TMC Veep Scales Mountains – and Not Just at Work

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Consider, for a moment, precariously picking your way up thousands of feet through ice and snow, in minus-degree weather, buffeted by screaming wind and lugging 150 pounds of gear and supplies.

Throw into the mix the fact that while you might burn 8,000 calories of day, high altitudes ratchet down the appetite to such a degree you might be lucky to choke down 600 calories.

Add in sleep deprivation, brought on by the altitude, the fact that it can take up to four hours just to set up camp, and the inconvenient reality you must travel at night when the ice is colder and more stable.

Oh. And this goes on for some 19 consecutive days or so.

 For Frank Marini, the chief information officer for Tucson Medical Center, this is what counts as a hobby.

Last year, Marini climbed Mount McKinley, considered in climbing circles to be one of the pinnacle climbs. “It was the hardest thing I’ve ever done. I felt that I’d really tested myself,” said Marini, who trained for 11 months to get into condition for the trip. “I know it doesn’t make sense to some people, but I want to know what I can do. Doing a mountain climb tests you physically and mentally and in all other ways, and I like to know whether I can or can’t do it.”

Marini did his first climb in the mid-1990s, ascending the icy slopes of Mount Shasta in Northern California after a three-day mountaineering class. “I described the day of summit afterward like being on a Stairmaster on high for seven straight hours.”

He’s been hooked ever since, completing the tallest freestanding mountain in the world, Mount Kilimanjaro in east Africa, in 2005. He ascended the tallest point in South America, Argentina’s Aconcagua, about 18 months later.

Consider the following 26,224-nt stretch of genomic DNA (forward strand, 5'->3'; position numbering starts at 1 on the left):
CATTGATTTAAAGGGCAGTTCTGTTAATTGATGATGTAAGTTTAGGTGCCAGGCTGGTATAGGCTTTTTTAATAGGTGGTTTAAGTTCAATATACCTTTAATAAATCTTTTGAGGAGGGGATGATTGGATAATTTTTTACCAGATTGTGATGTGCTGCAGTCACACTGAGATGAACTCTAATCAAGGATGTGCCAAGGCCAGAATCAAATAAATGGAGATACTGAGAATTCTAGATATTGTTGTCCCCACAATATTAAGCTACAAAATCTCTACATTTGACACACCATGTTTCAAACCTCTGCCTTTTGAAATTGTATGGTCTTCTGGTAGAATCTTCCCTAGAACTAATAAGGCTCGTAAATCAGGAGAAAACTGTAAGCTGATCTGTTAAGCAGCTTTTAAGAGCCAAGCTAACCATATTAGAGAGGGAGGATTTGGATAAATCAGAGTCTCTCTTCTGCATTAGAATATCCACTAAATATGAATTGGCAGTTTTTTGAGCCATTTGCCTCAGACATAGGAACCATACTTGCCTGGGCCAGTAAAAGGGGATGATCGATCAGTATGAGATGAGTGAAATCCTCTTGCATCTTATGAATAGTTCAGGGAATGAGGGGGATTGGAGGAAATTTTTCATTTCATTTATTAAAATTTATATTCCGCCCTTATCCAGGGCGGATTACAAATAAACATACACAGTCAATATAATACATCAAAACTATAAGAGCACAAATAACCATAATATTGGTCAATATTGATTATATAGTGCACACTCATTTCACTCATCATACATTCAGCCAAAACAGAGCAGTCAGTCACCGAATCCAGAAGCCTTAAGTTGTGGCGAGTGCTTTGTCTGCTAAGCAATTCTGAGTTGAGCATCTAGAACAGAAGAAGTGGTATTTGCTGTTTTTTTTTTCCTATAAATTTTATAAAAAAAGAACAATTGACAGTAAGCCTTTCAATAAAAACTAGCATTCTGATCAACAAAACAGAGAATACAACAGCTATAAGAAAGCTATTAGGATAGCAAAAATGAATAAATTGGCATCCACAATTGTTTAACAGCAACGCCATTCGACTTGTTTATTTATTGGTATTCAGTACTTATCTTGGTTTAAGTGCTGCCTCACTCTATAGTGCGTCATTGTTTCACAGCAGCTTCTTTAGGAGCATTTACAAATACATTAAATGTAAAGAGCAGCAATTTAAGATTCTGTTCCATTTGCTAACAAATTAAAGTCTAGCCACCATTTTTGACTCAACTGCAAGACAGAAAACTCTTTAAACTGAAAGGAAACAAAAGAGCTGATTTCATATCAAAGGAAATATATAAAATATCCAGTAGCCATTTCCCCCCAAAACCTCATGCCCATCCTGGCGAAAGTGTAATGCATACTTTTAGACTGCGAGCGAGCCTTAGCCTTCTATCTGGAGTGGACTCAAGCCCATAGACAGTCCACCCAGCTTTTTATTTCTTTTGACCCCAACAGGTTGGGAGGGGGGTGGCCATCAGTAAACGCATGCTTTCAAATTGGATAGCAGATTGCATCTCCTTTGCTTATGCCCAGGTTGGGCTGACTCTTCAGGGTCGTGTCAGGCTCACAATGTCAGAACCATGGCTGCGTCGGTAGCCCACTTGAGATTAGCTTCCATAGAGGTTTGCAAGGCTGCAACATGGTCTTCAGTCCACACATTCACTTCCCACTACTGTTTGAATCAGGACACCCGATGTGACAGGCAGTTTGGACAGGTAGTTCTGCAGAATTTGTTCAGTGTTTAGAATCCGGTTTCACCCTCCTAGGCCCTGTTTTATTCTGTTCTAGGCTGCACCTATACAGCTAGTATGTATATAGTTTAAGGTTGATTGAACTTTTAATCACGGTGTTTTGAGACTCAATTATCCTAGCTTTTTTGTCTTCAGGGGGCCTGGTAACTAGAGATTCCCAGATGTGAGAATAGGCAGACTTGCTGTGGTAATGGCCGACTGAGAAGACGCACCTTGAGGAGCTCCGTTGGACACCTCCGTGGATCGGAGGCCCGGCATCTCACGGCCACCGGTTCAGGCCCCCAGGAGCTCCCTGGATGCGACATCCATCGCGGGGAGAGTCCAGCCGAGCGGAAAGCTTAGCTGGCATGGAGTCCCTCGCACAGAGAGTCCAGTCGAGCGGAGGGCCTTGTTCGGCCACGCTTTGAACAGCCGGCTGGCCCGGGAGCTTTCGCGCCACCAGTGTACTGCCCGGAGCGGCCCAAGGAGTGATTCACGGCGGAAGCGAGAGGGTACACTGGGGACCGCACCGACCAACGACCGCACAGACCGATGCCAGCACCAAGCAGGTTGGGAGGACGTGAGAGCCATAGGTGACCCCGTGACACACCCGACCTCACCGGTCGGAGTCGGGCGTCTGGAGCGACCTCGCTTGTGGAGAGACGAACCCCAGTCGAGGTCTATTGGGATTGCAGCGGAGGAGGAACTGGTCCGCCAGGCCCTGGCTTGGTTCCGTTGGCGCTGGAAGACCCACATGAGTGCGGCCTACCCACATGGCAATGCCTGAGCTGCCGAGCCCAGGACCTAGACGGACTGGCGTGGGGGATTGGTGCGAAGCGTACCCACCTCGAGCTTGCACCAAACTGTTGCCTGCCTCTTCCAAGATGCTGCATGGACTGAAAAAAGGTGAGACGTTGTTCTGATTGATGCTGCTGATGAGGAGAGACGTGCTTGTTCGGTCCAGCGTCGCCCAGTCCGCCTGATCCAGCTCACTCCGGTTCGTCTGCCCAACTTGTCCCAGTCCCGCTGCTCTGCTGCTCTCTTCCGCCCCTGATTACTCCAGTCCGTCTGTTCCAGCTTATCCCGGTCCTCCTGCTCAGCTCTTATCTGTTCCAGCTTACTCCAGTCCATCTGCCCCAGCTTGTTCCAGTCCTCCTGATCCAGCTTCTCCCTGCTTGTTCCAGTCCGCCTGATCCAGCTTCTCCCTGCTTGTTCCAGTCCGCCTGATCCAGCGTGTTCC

So far, he’s made it to the summits of three of the seven summits, which are the highest peaks on each continent. A fourth, Mount Elbrus in Russia, is tentatively on the calendar for 2013.

There’s no question that he faces death on these trips. Last year, in the weeks before his McKinley trip, the year’s death toll on the mountain rested at seven. It gave him pause, he acknowledges, before quipping that he then came to his senses and decided to go for it.

“There are no guarantees in anything,” Marini said. “I could be driving home and some bozo will decide to drive poorly and take me out.”

The key is managing the risk, he said.

He spent a week on Washington’s Mount Rainier learning crevasse rescue, learning to react to avalanches, and developing other high-altitude skills. He joined a team of other climbers, who were prepared for the arduous adventure ahead. He had the appropriate gear. He had spent months working out in the morning and night and spending weekends hiking local mountains carrying 50-pound packs.

While it might not be evident at first glance, there are strong parallels with the approach he takes to projects at TMC, where he leads technology efforts.

Marini, who has been at TMC for 22 years, went through a grueling overhaul of the procurement operation in 2007, at a time when TMC was going through a turnaround with new leadership. He and his team spent two years rebuilding the purchasing function, to ensure not only that the hopital has everything from bandages and implants and pens and Styrofoam cups it needs to operate on a daily basis, but that proper controls were in place to control costs.